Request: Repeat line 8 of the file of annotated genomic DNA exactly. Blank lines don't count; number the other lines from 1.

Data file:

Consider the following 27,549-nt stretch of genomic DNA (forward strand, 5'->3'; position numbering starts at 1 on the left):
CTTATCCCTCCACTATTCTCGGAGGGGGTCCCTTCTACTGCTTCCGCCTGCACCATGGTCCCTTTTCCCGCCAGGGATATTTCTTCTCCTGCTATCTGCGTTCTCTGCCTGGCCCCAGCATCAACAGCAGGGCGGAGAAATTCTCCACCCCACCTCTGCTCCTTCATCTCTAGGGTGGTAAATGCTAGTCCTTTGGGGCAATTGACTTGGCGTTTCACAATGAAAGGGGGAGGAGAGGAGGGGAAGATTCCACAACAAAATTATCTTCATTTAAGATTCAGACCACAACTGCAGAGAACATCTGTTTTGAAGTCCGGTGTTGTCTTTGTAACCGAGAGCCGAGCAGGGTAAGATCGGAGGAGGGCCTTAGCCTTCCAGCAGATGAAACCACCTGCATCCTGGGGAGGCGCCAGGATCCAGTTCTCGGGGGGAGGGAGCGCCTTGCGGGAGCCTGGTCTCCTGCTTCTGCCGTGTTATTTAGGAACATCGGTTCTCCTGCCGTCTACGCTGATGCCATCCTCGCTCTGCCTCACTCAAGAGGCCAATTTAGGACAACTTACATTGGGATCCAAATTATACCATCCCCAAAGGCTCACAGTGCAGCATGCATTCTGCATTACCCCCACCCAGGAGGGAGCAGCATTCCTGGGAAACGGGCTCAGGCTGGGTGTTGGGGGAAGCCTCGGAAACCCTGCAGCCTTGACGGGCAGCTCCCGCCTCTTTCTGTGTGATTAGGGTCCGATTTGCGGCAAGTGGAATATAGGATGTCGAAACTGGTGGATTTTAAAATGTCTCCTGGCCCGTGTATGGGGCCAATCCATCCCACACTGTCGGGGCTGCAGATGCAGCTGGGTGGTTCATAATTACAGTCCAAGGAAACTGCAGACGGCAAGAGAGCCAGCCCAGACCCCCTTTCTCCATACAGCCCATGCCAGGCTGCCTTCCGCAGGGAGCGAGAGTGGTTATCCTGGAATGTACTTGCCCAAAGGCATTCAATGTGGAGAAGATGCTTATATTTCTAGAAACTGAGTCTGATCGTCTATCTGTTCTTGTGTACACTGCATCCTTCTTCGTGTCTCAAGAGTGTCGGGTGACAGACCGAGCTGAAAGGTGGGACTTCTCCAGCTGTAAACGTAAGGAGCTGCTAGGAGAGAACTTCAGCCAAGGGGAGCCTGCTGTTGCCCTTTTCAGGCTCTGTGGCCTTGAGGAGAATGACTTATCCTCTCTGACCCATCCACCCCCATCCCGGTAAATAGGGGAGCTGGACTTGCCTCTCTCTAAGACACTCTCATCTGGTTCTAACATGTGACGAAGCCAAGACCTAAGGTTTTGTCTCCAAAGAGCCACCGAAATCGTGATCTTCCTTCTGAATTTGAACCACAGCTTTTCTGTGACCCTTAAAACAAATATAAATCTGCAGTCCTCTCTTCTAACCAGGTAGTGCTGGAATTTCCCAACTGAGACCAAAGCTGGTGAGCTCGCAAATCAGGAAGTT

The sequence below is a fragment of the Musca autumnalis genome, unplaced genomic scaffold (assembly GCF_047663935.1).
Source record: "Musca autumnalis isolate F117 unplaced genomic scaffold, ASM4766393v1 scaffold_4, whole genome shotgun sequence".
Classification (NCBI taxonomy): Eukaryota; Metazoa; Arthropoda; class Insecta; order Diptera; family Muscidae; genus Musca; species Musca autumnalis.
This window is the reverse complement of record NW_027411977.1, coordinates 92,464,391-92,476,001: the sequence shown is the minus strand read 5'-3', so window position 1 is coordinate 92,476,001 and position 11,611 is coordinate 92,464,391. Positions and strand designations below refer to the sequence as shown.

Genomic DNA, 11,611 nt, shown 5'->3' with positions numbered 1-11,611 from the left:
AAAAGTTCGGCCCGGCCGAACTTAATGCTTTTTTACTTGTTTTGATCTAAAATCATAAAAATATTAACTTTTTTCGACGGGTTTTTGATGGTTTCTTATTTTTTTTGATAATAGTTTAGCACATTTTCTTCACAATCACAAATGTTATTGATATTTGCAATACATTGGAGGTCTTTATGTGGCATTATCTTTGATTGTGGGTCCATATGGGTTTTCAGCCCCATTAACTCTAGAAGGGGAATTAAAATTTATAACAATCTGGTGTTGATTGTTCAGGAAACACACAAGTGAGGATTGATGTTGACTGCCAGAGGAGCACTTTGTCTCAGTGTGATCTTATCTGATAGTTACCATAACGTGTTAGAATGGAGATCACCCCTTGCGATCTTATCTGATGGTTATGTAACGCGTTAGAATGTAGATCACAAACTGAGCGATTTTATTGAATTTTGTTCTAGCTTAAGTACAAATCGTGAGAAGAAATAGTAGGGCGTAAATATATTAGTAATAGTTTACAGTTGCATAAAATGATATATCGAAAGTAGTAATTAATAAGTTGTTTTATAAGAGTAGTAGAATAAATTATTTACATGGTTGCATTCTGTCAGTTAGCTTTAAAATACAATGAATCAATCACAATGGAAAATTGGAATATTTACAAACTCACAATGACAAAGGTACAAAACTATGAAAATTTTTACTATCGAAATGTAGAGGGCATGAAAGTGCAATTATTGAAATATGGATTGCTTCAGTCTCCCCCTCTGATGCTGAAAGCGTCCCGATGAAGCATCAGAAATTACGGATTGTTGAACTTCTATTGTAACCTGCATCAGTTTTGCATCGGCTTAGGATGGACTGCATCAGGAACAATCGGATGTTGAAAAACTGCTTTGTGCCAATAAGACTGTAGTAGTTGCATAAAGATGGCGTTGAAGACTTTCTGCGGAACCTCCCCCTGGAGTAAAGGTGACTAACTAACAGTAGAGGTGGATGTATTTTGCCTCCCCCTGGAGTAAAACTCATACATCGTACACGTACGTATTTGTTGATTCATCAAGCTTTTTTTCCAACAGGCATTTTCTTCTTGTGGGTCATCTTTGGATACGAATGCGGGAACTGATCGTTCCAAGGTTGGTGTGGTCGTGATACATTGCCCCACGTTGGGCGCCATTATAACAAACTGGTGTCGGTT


AAAAGTTCGGCCCGGCCGAACTTAATGCTTTTTTACTTGTTTTGATCTAAAATCATAAAAATATTAACTTTTTTCGACGGGTTTTTGATGGTTTCTTATTTTTTTTGATAATAGTTTAGCACATTTTCTTCACAATCACAAATGTTATTGATATTTGCAATACATTGGAGGTCTTTATGTGGCATTATCTTTGATTGTGGGTCCATATGGGTTTTCAGCCCCATTAACTCTAGAAGGGGAATTAAAATTTATAACAATCTGGTGTTGATTGTTCAGGAAACACACAAGTGAGGATTGATGTTGACTGCCAGAGGAGCACTTTGTCTCAGTGTGATCTTATCTGATAGTTACCATAACGTGTTAGAATGGAGATCACCCCTTGCGATCTTATCTGATGGTTATGTAACGCGTTAGAATGTAGATCACAAACTGAGCGATTTTATTGAATTTTGTTCTAGCTTAAGTACAAATCGTGAGAAGAAATAGTAGGGCGTAAATATATTAGTAATAGTTTACAGTTGCATAAAATGATATATCGAAAGTAGTAATTAATAAGTTGTTTTATAAGAGTAGTAGAATAAATTATTTACATGGTTGCATTCTGTCAGTTAGCTTTAAAATACAATGAATCAATCACAATGGAAAATTGGAATATTTACAAACTCACAATGACAAAGGTACAAAACTATGAAAATTTTTACTATCGAAATGTAGAGGGCATGAAAGTGCAATTATTGAAATATGGATTGCTTCAGTCTCCCCCTCTGATGCTGAAAGCGTCCCGATGAAGCATCAGAAATTACGGATTGTTGAACTTCTATTGTAACCTGCATCAGTTTTGCATCGGCTTAGGATGGACTGCATCAGGAACAATCGGATGTTGAAAAACTGCTTTGTGCCAATAAGACTGTAGTAGTTGCATAAAGATGGCGTTGAAGACTTTCTGCGGAACCTCCCCCTGGAGTAAAGGTGACTAACTAACAGTAGAGGTGGATGTATTTTGCCTCCCCCTGGAGTAAAACTCATACATCGTACACGTACGTATTTGTTGATTCATCAAGCTTTTTTTCCAACAGGCATTTTCTTCTTGTGGGTCATCTTTGGATACGAATGCGGGAACTGATCGTTCCAAGGTTGGTGTGGTCGTGATACATTGCCCCACGTTGGGCGCCATTATAACAAACTGGTGTCGGTT